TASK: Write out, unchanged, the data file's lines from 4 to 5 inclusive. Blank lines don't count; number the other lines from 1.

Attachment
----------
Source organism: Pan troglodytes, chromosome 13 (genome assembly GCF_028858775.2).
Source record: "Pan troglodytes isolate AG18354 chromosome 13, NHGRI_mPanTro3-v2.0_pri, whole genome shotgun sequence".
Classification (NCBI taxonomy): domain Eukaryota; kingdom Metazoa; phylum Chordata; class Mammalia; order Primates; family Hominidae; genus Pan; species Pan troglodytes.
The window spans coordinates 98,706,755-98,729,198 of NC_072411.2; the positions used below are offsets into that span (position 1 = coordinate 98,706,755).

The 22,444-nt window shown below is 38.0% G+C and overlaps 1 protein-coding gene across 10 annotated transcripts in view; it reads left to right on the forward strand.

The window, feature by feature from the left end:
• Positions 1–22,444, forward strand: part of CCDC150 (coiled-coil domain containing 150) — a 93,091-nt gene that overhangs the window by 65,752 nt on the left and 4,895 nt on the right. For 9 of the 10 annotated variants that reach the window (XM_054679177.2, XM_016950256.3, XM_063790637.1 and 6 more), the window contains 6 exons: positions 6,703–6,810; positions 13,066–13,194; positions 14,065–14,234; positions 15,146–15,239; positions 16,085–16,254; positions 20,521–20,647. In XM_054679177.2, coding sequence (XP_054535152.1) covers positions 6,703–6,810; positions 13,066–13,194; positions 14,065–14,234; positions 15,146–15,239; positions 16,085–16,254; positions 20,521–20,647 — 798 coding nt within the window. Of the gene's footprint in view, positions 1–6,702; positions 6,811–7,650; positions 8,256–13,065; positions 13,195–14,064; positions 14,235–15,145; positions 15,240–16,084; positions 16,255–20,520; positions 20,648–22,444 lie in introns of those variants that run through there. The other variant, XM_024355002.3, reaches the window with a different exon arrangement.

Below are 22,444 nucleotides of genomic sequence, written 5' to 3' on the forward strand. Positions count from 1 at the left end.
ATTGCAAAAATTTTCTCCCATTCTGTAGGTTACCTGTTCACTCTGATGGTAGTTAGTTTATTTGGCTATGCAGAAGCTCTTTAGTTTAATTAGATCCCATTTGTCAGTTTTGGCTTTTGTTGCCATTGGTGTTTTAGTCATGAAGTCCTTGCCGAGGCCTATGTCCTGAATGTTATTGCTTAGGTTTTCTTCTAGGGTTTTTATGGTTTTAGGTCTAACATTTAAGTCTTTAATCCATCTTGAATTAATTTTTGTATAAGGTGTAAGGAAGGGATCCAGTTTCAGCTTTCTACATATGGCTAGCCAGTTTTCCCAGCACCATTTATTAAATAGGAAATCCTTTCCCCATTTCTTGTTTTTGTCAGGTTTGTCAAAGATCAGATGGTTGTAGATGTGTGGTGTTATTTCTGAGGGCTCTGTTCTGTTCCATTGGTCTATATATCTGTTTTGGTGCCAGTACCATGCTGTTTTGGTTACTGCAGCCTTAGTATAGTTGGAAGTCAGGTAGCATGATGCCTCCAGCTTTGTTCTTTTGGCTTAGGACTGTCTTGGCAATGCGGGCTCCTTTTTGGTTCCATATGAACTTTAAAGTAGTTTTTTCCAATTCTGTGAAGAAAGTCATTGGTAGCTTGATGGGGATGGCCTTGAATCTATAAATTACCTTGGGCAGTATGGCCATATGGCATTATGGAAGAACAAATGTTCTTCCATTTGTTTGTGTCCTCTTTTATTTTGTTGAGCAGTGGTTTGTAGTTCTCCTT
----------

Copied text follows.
The window spans coordinates 98,706,755-98,729,198 of NC_072411.2; the positions used below are offsets into that span (position 1 = coordinate 98,706,755).

The 22,444-nt window shown below is 38.0% G+C and overlaps 1 protein-coding gene across 10 annotated transcripts in view; it reads left to right on the forward strand.